Yahoo! gunning for Google

The #2 search engine's top two executives told investors that its new search tool Panama is leading to higher quality search results and leads.

By Paul R. La Monica, editor at large

NEW YORK ( -- The top two executives of Internet media firm Yahoo! told investors Tuesday that the company hopes to gain market share against industry leader Google as its new search tool is leading to more relevant and higher quality search results for advertisers.

Speaking at the Morgan Stanley Technology Conference in San Francisco Tuesday, Susan Decker, Yahoo's (Charts) head of the advertiser and publisher group and acting chief financial officer, said that Panama, the company's new search platform, has been a hit with advertisers.

Yahoo! chairman and CEO Terry Semel said the mood at Yahoo has improved thanks to the successful launch of Panama.
Acting Yahoo CFO Susan Decker said that Yahoo is hoping to gain market share from Google in search.
Shares of Yahoo have surged this year on hopes that the company can gain ground it has lost in search to industry leader Google.

"We are really pleased with the new system. It is generating higher quality leads at more competitive prices. Click through rates are increasing," Decker said.

Decker also said that Yahoo is not seeing any weakness in online ad spending this year, despite some concerns about the overall economy cooling.

"Secular trends in online advertising have way overwhelmed cyclical trends in the economy," she said. This is a stark contrast to last September, when Yahoo warned that it was seeing softness in online ad demand from auto manufacturers and financial services firms.

Decker added that Yahoo's search market share has remained at about 28 percent, according to figures from comScore Networks, for the past few months, but that Panama could help Yahoo increase its share in search.

She conceded, however, that Yahoo faces a tough challenge due to "the strong brand of our friends up in Mountain View" referring to the headquarters of Google, which has about a 48 percent market share in search, according to comScore.

To that end, Google (Charts) chairman and CEO Eric Schmidt said at the Morgan Stanley conference Monday, and reiterated at the Bear Stearns Media conference Tuesday morning, that his company was not seeing a negative impact from Panama.

Yahoo's stock has surged more than 20 percent this year thanks to optimism that Panama will lift Yahoo's revenues and profits.

During the Morgan Stanley presentation, Yahoo chairman and CEO Terry Semel added that he was happy that the company has finally launched Panama.

He said that the early success of the system has changed the mood at the company, and that he was glad Yahoo took the time to "fix the plumbing" in its advertising system last year.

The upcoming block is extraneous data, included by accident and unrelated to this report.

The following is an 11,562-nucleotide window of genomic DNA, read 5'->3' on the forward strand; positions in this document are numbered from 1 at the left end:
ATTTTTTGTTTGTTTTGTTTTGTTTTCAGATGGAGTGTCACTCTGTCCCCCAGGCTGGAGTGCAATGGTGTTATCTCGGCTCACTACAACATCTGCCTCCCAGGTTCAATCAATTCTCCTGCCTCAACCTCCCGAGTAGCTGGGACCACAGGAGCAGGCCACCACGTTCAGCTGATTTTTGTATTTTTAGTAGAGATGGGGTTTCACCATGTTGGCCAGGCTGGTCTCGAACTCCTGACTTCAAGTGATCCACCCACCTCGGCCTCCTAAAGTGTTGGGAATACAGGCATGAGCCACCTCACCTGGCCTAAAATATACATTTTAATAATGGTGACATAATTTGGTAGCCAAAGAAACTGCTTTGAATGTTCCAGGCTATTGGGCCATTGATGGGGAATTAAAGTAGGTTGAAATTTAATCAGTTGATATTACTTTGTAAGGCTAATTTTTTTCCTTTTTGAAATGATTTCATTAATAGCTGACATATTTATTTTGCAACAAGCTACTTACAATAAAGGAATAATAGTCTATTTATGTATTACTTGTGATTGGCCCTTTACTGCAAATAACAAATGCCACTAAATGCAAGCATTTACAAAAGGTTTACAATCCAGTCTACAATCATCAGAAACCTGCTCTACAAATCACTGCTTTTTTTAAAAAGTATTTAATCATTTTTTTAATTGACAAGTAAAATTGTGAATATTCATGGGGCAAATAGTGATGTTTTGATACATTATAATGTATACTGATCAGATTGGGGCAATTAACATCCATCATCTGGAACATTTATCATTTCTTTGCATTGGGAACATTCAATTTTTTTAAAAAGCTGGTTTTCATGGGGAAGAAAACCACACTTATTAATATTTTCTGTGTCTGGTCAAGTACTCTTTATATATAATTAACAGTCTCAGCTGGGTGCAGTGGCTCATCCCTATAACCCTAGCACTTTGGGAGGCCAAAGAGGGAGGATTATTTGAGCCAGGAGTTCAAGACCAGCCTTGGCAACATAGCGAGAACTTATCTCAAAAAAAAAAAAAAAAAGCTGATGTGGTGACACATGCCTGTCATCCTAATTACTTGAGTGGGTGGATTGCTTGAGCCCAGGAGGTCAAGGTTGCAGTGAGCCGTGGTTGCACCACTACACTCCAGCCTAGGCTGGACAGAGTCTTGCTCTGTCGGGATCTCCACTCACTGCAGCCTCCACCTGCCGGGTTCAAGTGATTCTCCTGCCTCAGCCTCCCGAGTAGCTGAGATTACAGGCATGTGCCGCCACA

Semel also touted many of Yahoo's social networking offerings. The company has often been criticized for not being as active in social networking as Google, which last year bought online video sharing site YouTube, or News Corp. (Charts)., which owns popular social networking site MySpace.

He said that Flickr, the photo sharing site that Yahoo bought in 2005, is "growing like a weed" and added that the company also is seeing rapid growth from other recently acquired social networking firms, such as Web bookmarking service, blog tracking site MyBlogLog and video editing site Jumpcut.

Finally, Semel addressed questions about further management changes at Yahoo. The company announced a major management shake-up in December, in which chief operating officer Dan Rosensweig will soon leave the company.

The changes were the culmination of a tough year for Yahoo. The stock fell 35 percent in 2006 due to concerns that Yahoo had lost its focus and was falling behind in search and social networking.

Semel said the company's search for a replacement for Decker at CFO as well as a head for Yahoo's newly created audience unit, which will deal with issues facing Yahoo users, is progressing well and that the company has met with several compelling candidates. However, he did not specify when hiring announcements would be made.

Decker was named to her new position working with advertisers in December and analysts have speculated that this role puts her in position to eventually succeed Semel as CEO.

Last week, Yahoo disclosed that Semel received a bonus of 800,000 stock options, worth about $25.7 million based on the date that the options were granted. Semel's annual salary is just $1, matching the salaries of Google's Schmidt as well as Google's two co-founders.